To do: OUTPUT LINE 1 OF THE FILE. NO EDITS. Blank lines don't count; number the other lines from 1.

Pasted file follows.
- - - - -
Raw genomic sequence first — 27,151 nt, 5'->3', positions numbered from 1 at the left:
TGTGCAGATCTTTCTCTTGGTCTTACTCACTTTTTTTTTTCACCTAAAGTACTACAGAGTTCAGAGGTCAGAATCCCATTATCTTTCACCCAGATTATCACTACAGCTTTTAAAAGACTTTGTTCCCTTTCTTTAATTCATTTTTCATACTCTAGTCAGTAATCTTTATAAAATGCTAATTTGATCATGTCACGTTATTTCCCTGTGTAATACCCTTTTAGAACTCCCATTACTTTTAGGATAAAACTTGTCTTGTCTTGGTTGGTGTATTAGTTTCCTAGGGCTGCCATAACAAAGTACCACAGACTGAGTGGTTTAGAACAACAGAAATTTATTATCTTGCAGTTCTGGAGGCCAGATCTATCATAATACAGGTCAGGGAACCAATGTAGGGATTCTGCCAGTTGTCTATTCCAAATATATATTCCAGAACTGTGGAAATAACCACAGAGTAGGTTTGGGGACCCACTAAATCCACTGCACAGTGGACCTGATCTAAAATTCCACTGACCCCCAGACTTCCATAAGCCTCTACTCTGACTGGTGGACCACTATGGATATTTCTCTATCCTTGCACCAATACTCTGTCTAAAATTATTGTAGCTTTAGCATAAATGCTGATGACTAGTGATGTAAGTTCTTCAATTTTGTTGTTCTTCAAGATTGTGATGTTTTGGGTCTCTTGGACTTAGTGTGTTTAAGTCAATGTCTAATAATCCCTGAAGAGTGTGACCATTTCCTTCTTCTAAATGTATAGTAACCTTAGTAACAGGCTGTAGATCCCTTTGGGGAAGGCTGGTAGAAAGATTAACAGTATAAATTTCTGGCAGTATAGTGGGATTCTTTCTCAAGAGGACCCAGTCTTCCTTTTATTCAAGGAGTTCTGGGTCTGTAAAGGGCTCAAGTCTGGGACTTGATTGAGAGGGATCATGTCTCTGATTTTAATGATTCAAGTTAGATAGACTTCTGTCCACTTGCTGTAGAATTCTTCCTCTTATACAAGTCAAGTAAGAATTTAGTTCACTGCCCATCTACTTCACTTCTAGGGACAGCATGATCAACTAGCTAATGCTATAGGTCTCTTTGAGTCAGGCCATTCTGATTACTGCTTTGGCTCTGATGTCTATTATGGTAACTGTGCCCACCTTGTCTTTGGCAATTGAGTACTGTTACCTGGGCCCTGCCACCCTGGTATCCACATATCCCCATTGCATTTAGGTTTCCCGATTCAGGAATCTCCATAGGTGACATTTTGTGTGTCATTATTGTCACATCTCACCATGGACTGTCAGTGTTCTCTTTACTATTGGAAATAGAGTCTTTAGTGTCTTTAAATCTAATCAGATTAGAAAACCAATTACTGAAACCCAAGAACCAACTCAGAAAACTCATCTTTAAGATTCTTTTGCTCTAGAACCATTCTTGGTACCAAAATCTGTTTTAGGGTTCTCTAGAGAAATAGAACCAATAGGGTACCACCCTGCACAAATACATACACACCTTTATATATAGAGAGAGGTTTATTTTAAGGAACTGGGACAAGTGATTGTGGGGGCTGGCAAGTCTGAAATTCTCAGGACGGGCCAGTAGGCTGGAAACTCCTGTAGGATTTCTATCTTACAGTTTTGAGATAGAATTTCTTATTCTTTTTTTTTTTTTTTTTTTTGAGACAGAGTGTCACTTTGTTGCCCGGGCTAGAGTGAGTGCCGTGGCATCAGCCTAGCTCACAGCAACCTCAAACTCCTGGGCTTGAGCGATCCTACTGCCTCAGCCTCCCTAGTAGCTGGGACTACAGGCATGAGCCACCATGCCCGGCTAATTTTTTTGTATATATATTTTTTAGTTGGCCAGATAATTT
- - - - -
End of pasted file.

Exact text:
Raw genomic sequence first — 27,151 nt, 5'->3', positions numbered from 1 at the left: